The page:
Turkish migration from Ottoman Crete

The history of the Cretan Turks in Lebanon began when the Ottoman Empire lost its dominion over the island of Crete.[15] After 1897, when the Ottoman Empire lost control of the island, they sent ships to protect the island’s Cretan Turks. Most of these Turks were settled in Izmir and Mersin, but some of them were also sent to Tripoli and Damascus.[15] After World War I, the Ottoman Empire lost Lebanon, however, some of the Cretan Turks remained in Tripoli where their relatives lived. Today, there are about 10,000 Cretan Turks remaining in Tripoli.[15]

Modern migration

Turkish Cypriot brides (1910s–1950s)

See also: Turkish Cypriots and Turkish Cypriot diaspora

Ottoman rule in Cyprus came to an end in 1914, when control of the island passed over the British Empire. In the 1920s, the harsh economic conditions of the Great Depression led many Turkish Cypriot families in the poorest villages, facing debt and starvation, to marry off their daughters to Arab men- mainly in Palestine, but also to other Arab-majority regions such as neighbouring Lebanon.[16][4][17] Such payments had not been part of Cypriot tradition, and Turkish Cypriots typically describe the girls in these forced marriages as having been "sold"; Arabs however, often object to this characterization.[18] Mostly between the ages of 11 and 18, the majority of the girls lost contact with their families in Cyprus, and while some had successful marriages and families, others found themselves little more than domestic servants, abused, or ended up working in brothels.[19] The marriages were sometimes arranged by brokers, who presented the prospective husbands as wealthy doctors and engineers.[4] However, Neriman Cahit, in her book "Brides for Sale", found that in reality many of these men had mediocre jobs or were already married with children. Unaware of these realities, Turkish Cypriot families continued to send their daughters to the Arab world until the 1950s.[4]

Turkish Cypriot refugees from Palestine to Lebanon (1947–1949)

Approximately 4,000 Turkish Cypriot brides were sent to Palestine.[20] Whilst the total number originally sent to Lebanon is unknown, Turkish Cypriot women who formed their new families in Palestine soon found themselves as Palestinians refugees in Lebanon (as well as in Jordan) after fleeing the 1947–1949 Palestine war.[4]

Palestinian Turkmen refugees to Lebanon (1947–1949)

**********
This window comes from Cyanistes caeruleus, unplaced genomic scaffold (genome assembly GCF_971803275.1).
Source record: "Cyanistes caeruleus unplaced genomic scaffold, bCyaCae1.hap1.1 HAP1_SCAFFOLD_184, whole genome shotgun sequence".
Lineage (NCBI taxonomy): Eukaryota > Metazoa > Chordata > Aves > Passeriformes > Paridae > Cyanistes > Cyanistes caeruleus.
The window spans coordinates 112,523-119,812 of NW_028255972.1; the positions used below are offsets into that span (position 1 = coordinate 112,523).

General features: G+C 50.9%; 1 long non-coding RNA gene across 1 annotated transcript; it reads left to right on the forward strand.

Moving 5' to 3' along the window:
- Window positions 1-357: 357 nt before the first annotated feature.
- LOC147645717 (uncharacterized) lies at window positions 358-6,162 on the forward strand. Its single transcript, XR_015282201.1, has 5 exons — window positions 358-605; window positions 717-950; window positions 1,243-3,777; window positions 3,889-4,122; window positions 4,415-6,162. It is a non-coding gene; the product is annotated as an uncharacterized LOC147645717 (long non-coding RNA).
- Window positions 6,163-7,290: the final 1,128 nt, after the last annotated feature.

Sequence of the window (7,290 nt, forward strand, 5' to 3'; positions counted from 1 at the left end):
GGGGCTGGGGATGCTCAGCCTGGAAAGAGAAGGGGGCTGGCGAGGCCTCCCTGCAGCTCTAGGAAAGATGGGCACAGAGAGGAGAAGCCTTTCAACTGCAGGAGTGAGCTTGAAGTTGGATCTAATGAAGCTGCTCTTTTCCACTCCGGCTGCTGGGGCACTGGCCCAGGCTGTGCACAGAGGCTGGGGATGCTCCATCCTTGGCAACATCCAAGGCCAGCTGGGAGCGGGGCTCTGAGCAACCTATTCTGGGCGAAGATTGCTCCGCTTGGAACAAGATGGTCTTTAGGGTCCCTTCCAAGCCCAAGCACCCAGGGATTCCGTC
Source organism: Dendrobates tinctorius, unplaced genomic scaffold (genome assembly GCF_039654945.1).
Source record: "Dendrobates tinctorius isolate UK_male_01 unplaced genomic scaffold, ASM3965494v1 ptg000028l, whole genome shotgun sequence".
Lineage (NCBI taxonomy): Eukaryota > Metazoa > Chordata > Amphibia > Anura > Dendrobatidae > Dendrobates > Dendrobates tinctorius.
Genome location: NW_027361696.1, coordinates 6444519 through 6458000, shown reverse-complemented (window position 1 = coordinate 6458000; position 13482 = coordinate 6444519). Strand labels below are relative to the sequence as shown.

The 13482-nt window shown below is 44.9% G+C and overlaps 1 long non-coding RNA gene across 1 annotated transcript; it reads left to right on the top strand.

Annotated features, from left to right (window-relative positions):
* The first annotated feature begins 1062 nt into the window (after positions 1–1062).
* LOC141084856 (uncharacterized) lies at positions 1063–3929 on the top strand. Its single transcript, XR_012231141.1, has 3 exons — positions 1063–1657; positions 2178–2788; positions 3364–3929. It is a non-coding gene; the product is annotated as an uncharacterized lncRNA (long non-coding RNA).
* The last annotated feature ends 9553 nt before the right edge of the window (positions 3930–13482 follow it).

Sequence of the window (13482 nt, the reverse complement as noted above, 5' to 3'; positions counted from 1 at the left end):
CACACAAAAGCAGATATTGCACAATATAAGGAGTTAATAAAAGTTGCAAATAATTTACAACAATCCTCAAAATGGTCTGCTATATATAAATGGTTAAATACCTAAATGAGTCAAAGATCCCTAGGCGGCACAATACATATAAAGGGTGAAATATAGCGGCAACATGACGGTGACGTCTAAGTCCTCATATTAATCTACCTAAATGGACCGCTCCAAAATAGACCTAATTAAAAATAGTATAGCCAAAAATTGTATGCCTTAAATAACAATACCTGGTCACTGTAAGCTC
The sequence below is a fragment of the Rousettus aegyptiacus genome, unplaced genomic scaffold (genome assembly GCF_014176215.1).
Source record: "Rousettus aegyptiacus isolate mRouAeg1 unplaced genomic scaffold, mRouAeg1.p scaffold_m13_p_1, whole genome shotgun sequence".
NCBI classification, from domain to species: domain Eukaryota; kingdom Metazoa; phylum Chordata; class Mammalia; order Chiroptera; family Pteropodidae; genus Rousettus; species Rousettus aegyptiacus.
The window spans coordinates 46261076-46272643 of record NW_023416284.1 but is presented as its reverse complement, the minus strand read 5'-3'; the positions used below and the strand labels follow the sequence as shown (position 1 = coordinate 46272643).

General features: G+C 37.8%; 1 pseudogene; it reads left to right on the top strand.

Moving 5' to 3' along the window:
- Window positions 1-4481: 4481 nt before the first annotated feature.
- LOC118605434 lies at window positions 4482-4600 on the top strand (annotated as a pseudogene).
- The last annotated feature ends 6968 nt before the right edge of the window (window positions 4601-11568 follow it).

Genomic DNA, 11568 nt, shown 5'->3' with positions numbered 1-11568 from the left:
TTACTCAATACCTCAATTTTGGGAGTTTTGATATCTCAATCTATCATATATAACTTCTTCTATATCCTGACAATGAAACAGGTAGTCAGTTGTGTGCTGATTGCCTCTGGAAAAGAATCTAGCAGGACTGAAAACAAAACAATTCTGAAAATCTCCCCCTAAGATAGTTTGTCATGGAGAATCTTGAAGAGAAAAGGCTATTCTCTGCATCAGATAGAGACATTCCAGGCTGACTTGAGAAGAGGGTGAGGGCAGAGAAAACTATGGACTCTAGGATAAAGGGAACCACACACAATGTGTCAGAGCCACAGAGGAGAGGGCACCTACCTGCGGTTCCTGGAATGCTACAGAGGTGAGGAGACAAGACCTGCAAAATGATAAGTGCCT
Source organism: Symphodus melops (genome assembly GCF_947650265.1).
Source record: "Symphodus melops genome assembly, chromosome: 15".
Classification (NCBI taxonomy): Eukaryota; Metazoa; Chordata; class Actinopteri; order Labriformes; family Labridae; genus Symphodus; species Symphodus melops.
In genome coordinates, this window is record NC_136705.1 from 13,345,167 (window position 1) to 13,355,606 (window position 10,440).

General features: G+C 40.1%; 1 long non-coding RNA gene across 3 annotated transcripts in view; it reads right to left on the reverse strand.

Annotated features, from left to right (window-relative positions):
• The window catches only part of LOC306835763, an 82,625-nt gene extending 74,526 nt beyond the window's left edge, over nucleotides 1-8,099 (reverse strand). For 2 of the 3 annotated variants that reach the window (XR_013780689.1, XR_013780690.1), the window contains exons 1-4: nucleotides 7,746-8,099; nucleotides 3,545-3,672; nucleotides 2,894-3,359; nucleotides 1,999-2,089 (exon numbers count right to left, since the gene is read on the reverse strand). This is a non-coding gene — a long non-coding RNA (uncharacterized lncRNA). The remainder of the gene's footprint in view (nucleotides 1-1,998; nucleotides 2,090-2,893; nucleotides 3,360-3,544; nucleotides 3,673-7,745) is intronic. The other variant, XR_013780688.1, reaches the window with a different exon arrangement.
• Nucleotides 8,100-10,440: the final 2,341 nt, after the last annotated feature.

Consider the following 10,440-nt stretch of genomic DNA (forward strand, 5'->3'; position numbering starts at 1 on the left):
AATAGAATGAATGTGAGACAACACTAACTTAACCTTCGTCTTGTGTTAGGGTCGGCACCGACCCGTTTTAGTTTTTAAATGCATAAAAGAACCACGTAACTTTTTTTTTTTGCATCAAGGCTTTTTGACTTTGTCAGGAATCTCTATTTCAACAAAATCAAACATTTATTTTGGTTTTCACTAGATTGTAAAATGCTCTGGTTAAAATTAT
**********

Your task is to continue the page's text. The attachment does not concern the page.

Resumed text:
See also: Turks in Palestine and Palestinians in Lebanon

Mainland Turkish workers (1950s–present)

In the 1950s, thousands of Turks left the city of Mardin and headed for Lebanon because of the economic crisis and high unemployment rate in Turkey.[21] Many of these migrants settled in Beirut and could already speak Arabic. Therefore, they quickly adapted to life in Lebanon.[21]

Syrian Turkmen refugees (2011–present)

See also: Syrian Turkmen and Syrian refugees in Lebanon

In October 2015 the Syrian independent newspaper Zaman Al Wasl reported that 125,000 to 150,000 Syrian Turkmen refugees, who have escaped from the Syrian civil war, have settled in Lebanon, and hence they now outnumber the Turkish minority of Lebanon.[22]



Turkish minority (Ottoman descendants)

In 2011 Al Akhbar reported that the number of Turks in Lebanon who descend from settlers who arrived in the region during the late Ottoman period was 80,000.[1] This, however, does not include the descendants of the much earlier Turkish migrants to Lebanon.

Syrian Turkmen refugees

The Turkish-Lebanese population has increased significantly with the arrival of Syrian Turkmen refugees during the Syrian civil war. In 2015, there were approximately 120,000–150,000 Syrian Turkmen refugees in the country.[22] Approximately 90,000 Syrian Turkmen were living in Arsal.[23] By 2018, the number of Syrian Turkmen refugees throughout Lebanon had increased to approximately 200,000.[2]

Areas of settlement

The descendants of the early Ottoman Turkish settlers mainly live in Akkar (including the villages of Kouachra and Aydamun) and Baalbeck,[24] while the descendants of the later Ottoman Turkish arrivals, mainly the Cretan Turks, currently live in Tripoli.[24] More recent Turkish arrivals to modern Lebanon from Turkey and Syria (Syrian Turks) live in Beirut[24] and Arsal. There are also Turkmen living in villages around Dinniye in the North Governorate.


The Turkish community is becoming more politically active by seeking better representation locally and support from the Turkish embassy in Beirut.[1]


Established in 1997, the "Future Youth Association", located in Beirut's Witwat neighborhood, is the most active Turkish association in Lebanon. Because of confusion over its name with the Future Movement, its office sustained damage during the 7 May 2008 armed clashes in Beirut between pro-Hariri and pro-Hezbollah forces.[1] The Future Youth Association organises Turkish language classes in Beirut using teachers sent from Turkey’s Ministry of Education. The turnout for these classes have so far exceeded expectations, with many Lebanese of Turkish origin attending classes.[1]


Notable people

Etel Adnan, poet and visual artist
Fawzi al-Qawuqji, leader of the Arab Liberation Army.
Ahmad Nami, second President of Syria
Ahmad Shukeiri, first Chairman of the Palestine Liberation Organization.